Novak Djokovic vs. Tommy Haas: The rematch is on! The ageless wonder Tommy Haas faces off against world number one Novak Djokovic. If there is potential for an upset tomorrow, this is the match to watch. Haas already beat Nole in Miami this year so he will be full of confidence going in. That being said, beating Djokovic in 3 out of 5 sets is much different than defeating him in 2/3 sets. This will be a very entertaining match, with both players showing off their variety and great movement around the court. I like Djokovic in a very close 4 sets, en route to his showdown with Nadal in the semis.

Enjoy the tennis!

French Open Preview – Day 9

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Here is a look at the remaining fourth round matches on day 9 of the French!

Novak Djokovic vs. Phillip Kohlschreiber: Hard to pick against Novak after what he did to Dimitrov on Saturday. That was the best I have seen him play since he beat Nadal in Monte Carlo. If he plays anywhere near that level again, he will have no problems with the crafty German Kohlschreiber. Kohlschreiber has been playing well recently, but has not faced any real competition until now. I don’t see him beating Djokovic, let alone even troubling him. I think Kohlschreiber will play one solid set but Nole will win in straights anyways.

Rafael Nadal vs. Kei Nishikori: This is a very interesting match up between the speedy Japanese superstar and the dominant Spainaird. Nishikori is a better version of Fognini, whom Nadal did have issues with in the previous round. Nishikori looked very strong against Frenchman Beniot Paire. If Nadal starts slow again, Nishikori will make him pay for it. I think that will happen, but as the match goes on, Nadal will gain more confidence. I don’t believe that Nishikori has the belief to beat Nadal here at Roland Garros. Nishikori will start strong, but Nadal will pull it out in 5 tough sets.

Tommy Haas vs. Mikhail Youzhny: Big opportunity for both players aged over 30 years old. Haas is the oldest player in the draw at 35. That match against Isner was physically taxing though and I think it will catch up to him here. Youzhny has gotten a very solid draw having 2 unknowns in his first 2 matches and a worn down Tipsarevic in the third round whom he beat in straights. Haas will certainly not be fresh for this match. But then again, if Tommy Robredo can do it, why can’t Haas? Probably because Haas is 35 years old. As much as I love the heart and soul from this man, I think he runs out of gas and Youzhny ousts him in 4 sets.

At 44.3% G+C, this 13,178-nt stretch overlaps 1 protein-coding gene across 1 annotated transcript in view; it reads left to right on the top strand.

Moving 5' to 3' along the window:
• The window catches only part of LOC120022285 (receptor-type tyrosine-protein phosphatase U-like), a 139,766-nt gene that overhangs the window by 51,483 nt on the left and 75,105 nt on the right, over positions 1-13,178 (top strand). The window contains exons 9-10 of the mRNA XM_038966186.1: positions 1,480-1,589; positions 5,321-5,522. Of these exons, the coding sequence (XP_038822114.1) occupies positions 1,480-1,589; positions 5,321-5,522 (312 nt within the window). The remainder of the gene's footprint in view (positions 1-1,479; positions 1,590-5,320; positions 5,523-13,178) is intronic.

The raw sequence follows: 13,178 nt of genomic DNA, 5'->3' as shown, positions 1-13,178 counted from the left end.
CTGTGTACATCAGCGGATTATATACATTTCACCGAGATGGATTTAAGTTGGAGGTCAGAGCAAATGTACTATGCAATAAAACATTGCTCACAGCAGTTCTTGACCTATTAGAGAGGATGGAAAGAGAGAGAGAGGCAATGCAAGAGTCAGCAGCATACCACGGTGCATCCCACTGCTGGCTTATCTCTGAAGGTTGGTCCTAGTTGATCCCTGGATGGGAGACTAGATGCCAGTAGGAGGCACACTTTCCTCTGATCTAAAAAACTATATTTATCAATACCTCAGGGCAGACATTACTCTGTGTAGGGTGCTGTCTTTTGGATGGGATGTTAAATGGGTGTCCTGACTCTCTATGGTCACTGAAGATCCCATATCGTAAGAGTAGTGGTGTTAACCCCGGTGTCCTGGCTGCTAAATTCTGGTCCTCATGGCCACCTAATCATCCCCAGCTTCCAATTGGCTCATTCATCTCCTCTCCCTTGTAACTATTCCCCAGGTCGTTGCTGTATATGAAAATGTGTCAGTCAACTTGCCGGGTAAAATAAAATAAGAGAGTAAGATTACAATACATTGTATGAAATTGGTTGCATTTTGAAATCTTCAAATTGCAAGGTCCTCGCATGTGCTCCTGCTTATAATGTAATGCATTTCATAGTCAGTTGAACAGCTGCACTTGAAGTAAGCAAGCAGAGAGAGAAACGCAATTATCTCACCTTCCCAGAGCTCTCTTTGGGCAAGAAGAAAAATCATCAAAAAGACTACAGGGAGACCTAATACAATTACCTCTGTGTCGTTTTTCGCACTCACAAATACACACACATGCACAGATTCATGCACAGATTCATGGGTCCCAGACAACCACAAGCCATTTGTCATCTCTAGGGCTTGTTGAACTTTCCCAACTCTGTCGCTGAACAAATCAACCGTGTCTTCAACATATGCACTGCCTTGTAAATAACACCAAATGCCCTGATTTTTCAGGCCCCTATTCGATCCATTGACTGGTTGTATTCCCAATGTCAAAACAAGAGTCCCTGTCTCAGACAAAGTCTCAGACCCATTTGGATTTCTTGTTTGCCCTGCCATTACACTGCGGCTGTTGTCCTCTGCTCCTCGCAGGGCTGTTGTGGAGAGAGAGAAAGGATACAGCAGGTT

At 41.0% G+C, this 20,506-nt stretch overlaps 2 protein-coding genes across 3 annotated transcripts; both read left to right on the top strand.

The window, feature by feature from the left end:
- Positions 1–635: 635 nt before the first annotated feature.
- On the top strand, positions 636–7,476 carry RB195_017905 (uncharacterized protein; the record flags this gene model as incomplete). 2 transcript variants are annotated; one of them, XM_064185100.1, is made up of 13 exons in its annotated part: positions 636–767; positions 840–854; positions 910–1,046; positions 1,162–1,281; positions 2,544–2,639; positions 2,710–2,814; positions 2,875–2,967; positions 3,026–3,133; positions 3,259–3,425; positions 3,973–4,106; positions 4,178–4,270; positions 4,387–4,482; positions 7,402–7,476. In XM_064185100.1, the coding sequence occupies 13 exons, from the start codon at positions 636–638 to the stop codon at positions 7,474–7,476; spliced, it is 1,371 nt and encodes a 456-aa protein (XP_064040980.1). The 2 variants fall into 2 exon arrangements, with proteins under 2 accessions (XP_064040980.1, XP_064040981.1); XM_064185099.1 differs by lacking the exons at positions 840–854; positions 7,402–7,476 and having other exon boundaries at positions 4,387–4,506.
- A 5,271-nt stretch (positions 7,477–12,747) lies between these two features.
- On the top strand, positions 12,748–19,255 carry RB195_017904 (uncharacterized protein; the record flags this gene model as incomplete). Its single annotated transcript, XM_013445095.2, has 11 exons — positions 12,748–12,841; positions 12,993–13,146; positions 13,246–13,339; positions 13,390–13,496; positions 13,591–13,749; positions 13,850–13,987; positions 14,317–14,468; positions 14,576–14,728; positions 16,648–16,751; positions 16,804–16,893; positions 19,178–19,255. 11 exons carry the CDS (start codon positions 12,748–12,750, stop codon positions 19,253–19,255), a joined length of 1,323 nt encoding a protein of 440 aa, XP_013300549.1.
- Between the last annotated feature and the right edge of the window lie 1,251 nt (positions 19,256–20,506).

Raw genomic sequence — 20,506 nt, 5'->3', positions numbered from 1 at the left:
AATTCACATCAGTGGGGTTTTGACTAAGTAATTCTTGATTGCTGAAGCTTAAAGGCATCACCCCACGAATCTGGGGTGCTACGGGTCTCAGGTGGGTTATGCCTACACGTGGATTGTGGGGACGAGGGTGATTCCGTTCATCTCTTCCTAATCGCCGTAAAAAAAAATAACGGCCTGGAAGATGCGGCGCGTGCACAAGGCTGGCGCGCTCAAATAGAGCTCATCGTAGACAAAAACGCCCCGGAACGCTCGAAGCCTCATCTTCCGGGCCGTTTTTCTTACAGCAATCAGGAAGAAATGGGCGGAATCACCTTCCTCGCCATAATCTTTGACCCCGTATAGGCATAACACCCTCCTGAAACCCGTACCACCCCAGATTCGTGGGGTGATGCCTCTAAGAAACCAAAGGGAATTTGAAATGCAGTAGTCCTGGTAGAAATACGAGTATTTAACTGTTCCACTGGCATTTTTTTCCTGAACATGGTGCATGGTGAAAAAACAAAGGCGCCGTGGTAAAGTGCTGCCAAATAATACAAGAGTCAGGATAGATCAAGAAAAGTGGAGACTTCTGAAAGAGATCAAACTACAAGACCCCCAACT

Stanislas Wawrinka vs. Richard Gasquet:I call this, “The Beautiful Match.” These 2 men probably have the 2 best one handed backhands in the game and they will be on full display tomorrow. Both have looked very solid throughout so this has the makings to be an epic fourth round encounter. Gasquet will certainly have the crowd on his side although Stan has dealt with that before when he beat Tsonga in Paris in 2011. When I looked at the draw, I knew this would be the best of the fourth round matches. This match is honestly a toss up. If Wawrinka’s forehand is on, he will be tough to beat. He was also very impressive in his win over Jerzy Janowicz on Saturday but there some spots of mental breakdown that he cannot afford to have against Gasquet. The longer the match goes though, the better chance Stan will have because his fitness is much stronger than Gasquet’s. Ultimately, I see the Frenchy crowd being the difference and Gasquet will win in one of the best shot making matches of the tournament in 5 awesome sets.

And just a quick shout out to Joey because I know he will love this. Stefan Kozlov won his first round in the juniors so that’s a plus for American tennis for once. Noah Rubin won as well.

Enjoy the great day of tennis everyone!